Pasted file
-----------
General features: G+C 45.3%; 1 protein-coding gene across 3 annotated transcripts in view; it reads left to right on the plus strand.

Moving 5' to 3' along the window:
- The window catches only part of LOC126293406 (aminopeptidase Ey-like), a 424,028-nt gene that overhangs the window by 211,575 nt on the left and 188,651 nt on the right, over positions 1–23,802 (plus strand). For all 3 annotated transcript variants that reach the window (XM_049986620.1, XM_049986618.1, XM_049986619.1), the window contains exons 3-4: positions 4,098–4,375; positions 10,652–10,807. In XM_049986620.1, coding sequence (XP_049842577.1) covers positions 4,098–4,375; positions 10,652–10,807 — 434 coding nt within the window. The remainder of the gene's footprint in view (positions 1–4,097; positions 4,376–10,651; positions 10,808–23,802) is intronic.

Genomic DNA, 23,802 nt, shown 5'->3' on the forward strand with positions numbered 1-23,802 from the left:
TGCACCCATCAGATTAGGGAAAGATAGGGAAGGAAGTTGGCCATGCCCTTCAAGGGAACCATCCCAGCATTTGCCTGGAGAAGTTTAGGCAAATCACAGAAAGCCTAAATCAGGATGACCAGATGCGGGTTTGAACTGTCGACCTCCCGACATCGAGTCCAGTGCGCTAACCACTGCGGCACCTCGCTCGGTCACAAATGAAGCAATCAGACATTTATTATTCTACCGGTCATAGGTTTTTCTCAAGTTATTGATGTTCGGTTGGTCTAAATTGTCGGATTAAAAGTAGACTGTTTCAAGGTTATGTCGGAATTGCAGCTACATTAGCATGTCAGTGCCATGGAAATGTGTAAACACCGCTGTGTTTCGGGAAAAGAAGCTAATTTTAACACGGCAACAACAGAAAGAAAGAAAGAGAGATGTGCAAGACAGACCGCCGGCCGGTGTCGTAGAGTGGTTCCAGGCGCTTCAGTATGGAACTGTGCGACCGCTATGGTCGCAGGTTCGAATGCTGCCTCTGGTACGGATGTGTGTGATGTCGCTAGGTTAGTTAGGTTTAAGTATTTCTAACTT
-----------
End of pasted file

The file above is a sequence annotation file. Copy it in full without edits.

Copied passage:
General features: G+C 45.3%; 1 protein-coding gene across 3 annotated transcripts in view; it reads left to right on the plus strand.

Moving 5' to 3' along the window:
- The window catches only part of LOC126293406 (aminopeptidase Ey-like), a 424,028-nt gene that overhangs the window by 211,575 nt on the left and 188,651 nt on the right, over positions 1–23,802 (plus strand). For all 3 annotated transcript variants that reach the window (XM_049986620.1, XM_049986618.1, XM_049986619.1), the window contains exons 3-4: positions 4,098–4,375; positions 10,652–10,807. In XM_049986620.1, coding sequence (XP_049842577.1) covers positions 4,098–4,375; positions 10,652–10,807 — 434 coding nt within the window. The remainder of the gene's footprint in view (positions 1–4,097; positions 4,376–10,651; positions 10,808–23,802) is intronic.

Genomic DNA, 23,802 nt, shown 5'->3' on the forward strand with positions numbered 1-23,802 from the left:
TGCACCCATCAGATTAGGGAAAGATAGGGAAGGAAGTTGGCCATGCCCTTCAAGGGAACCATCCCAGCATTTGCCTGGAGAAGTTTAGGCAAATCACAGAAAGCCTAAATCAGGATGACCAGATGCGGGTTTGAACTGTCGACCTCCCGACATCGAGTCCAGTGCGCTAACCACTGCGGCACCTCGCTCGGTCACAAATGAAGCAATCAGACATTTATTATTCTACCGGTCATAGGTTTTTCTCAAGTTATTGATGTTCGGTTGGTCTAAATTGTCGGATTAAAAGTAGACTGTTTCAAGGTTATGTCGGAATTGCAGCTACATTAGCATGTCAGTGCCATGGAAATGTGTAAACACCGCTGTGTTTCGGGAAAAGAAGCTAATTTTAACACGGCAACAACAGAAAGAAAGAAAGAGAGATGTGCAAGACAGACCGCCGGCCGGTGTCGTAGAGTGGTTCCAGGCGCTTCAGTATGGAACTGTGCGACCGCTATGGTCGCAGGTTCGAATGCTGCCTCTGGTACGGATGTGTGTGATGTCGCTAGGTTAGTTAGGTTTAAGTATTTCTAACTT